8clamairy
Aug. 11, 2006, 8:52pm

Dydo, as in Druidism? I am, sorta. I call myself a Zen Druid.

9Dydo
Aug. 11, 2006, 9:52pm

Druidism, yes, but I meant any tradition and any form thereof.

10medievalist Erste Nachricht
Aug. 12, 2006, 10:18pm

I have a fair degree of familiarity with Celtic mythology, and Celtic medieval languages and literatures.

11JPB
Bearbeitet: Aug. 14, 2006, 6:59am

You’re not the only one who calls yourself "Zen Druid." I looked it up (with the quotes) in Google, and there were, happily, more hits than I thought.

12miselynn Erste Nachricht
Nov. 19, 2006, 10:30am

Dia daoibh,
Just joined this group this morning. I personally have dropped hundreds of euros in Dingle in An Cafe Liteartha. Has anyone ever been there? Hold on to your wallet if you do.

13mackan
Jan. 10, 2007, 8:30am

I just joined this group, being a ((celtic (church-) history buff. I am so happy that there are more people like me out there, and also people interested in other celtic traditions.

14clamairy
Jan. 10, 2007, 8:40am

Welcome, mackan. Maybe you can bring this group back to life! :o)

Sheesh! Who went through here and double flagged every post?

15myshelves
Jan. 10, 2007, 10:43am

#14:
That's the spam twins. He/they stopped at 8:45. Bell rang for class? I doubt if the class is "Creative Writing."

16clamairy
Jan. 10, 2007, 3:02pm

# 15 - Oh, you mean Spam 1 and Spam 2? ;o)

17myshelves
Jan. 10, 2007, 4:45pm

#16

Or 1 and 1 & 1/2.

18clamairy
Jan. 10, 2007, 4:52pm

# 17 - Oh, conjoined, are they?

19Dominichyde
Jan. 10, 2007, 5:06pm

Hi - I'm new here on Library Thing. I'm 'Full Irish' and have a large collection of History books about the place which I will try and fully catalogue soon. My passion is the Norman Invasion - specifically, the events leading up to it and the composition of the members of the first 1169 Landing.

Please to meet you all : )

20myshelves
Jan. 10, 2007, 10:46pm

An in-law branch of my Irish family tree was supposedly haunted by a ghostly hound. (I don't know the details!) I think the term is "moddra."

Does anyone know anything about Irish legends of such hounds?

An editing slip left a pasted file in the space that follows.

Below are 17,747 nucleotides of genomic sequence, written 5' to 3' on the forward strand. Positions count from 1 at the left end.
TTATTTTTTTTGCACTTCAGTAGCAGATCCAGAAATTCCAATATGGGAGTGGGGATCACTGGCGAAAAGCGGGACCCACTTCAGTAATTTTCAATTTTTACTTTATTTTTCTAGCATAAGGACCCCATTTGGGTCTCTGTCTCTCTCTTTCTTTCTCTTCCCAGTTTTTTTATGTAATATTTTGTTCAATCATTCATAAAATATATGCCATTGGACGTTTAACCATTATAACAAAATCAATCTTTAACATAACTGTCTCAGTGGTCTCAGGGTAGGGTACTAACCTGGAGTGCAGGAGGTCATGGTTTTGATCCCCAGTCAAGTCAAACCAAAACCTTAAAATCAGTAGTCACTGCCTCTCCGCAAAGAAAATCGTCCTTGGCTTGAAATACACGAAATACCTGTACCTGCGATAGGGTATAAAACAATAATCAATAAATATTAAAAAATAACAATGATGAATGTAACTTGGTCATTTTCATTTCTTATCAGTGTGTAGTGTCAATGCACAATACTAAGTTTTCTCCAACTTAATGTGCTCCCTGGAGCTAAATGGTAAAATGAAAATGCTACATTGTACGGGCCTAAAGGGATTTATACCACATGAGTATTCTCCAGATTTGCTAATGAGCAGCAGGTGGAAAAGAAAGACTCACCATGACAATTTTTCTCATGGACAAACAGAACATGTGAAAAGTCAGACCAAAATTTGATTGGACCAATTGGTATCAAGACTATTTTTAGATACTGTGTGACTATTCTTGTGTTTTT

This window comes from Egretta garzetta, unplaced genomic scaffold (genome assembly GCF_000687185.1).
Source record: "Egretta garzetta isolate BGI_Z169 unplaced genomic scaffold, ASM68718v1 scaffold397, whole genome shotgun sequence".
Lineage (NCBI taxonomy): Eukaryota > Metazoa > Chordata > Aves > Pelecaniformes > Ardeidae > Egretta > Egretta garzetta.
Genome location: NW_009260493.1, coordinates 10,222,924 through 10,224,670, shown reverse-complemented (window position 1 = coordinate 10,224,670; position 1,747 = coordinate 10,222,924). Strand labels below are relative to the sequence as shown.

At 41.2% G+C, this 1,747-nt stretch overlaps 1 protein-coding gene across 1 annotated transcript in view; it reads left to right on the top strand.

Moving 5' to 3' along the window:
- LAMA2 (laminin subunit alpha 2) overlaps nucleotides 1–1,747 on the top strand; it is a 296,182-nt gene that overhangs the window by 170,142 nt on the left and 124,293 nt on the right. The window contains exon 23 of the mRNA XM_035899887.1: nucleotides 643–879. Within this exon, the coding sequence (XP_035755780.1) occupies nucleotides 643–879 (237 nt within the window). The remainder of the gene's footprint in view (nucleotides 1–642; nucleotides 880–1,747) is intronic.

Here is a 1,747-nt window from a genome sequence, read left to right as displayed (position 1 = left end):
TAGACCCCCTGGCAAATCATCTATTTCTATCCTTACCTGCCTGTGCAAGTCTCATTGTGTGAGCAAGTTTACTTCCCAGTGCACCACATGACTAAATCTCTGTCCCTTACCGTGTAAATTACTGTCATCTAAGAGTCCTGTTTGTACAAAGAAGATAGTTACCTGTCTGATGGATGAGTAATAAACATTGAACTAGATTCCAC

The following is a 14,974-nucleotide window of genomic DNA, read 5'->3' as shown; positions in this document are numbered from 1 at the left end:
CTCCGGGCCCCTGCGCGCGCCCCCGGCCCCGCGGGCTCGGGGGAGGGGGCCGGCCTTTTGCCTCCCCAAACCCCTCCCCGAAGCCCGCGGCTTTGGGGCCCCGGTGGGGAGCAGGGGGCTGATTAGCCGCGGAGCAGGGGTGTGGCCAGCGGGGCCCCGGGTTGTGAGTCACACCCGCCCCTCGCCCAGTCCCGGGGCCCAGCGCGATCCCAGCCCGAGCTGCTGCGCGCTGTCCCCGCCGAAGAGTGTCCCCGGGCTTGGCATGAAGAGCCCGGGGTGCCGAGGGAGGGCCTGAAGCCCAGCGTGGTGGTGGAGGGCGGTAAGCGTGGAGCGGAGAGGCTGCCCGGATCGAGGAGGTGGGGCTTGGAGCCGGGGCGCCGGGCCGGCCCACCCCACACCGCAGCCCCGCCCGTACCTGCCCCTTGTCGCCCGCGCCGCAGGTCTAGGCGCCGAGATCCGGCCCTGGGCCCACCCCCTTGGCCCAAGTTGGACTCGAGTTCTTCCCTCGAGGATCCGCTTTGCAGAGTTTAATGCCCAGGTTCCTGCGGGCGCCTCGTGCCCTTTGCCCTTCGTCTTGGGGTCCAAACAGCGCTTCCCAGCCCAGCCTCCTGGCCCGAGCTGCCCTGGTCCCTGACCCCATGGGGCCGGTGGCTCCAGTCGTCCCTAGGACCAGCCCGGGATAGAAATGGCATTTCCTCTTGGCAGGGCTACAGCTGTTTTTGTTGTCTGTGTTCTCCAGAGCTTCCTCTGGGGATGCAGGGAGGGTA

Thanks!

21mackan
Bearbeitet: Jan. 11, 2007, 7:45am

Myshelves:

There is a "Moddey dhoo" which is a great black dog said to haunt the halls of Peel Castle (on the west coast of Ireland). He is supposed to be "big as a calf with eyes as large as pewter plates". There is also a dog with a similar name I don't recollect right now, which is found on the Isle of Man.

But according to Oxford dictionary of Celtic Mythology, dogs were attributed to gods and goddesses like Sirona, Nodons, Nehalennia (where the dog is suggested to have healing powers).

Other creatures with hound-like features includes Coinchenn, a monstrous dogheaded deity.

There is also the "cù s'th" - "The black hound of the highlands" and lots, and lots of other hounds and dogs :)

Everything "cu-" has a meaning towards "hound". In old names it almost allways has something to do with hunting.

FWIW

22clamairy
Jan. 11, 2007, 7:52am

#19 - Welcome, Dominichyde! I hope you enjoy yourself here on LT.

23myshelves
Jan. 11, 2007, 1:51pm

#21
Thanks, mackan!

My source, an Irish antiquarian, was giving a brief list of ghosts in the locality, without telling the stories, dammit. He mentioned a female ghost from the Creagh family, then wrote "the moddra-na-Craeuv, or dog of the Creaghs, also haunts Croke."

I've read that there are tales of black hounds in Ireland and elsewhere. I'd guessed that one attached to a family might be a death omen, a la Baskerville. I could throttle the man for not giving any details! :-) The dog you mention who haunts Peel Castle sounds most likely to be of the same ilk, don't you think?

24mackan
Jan. 11, 2007, 4:07pm

Myshelves: Did some more research and there are some "cu madra" in celtic mythology which are big, black dogs. They are some sort of supernatural dogs, but not ghosts, per definition.

25myshelves
Jan. 11, 2007, 5:20pm

#24: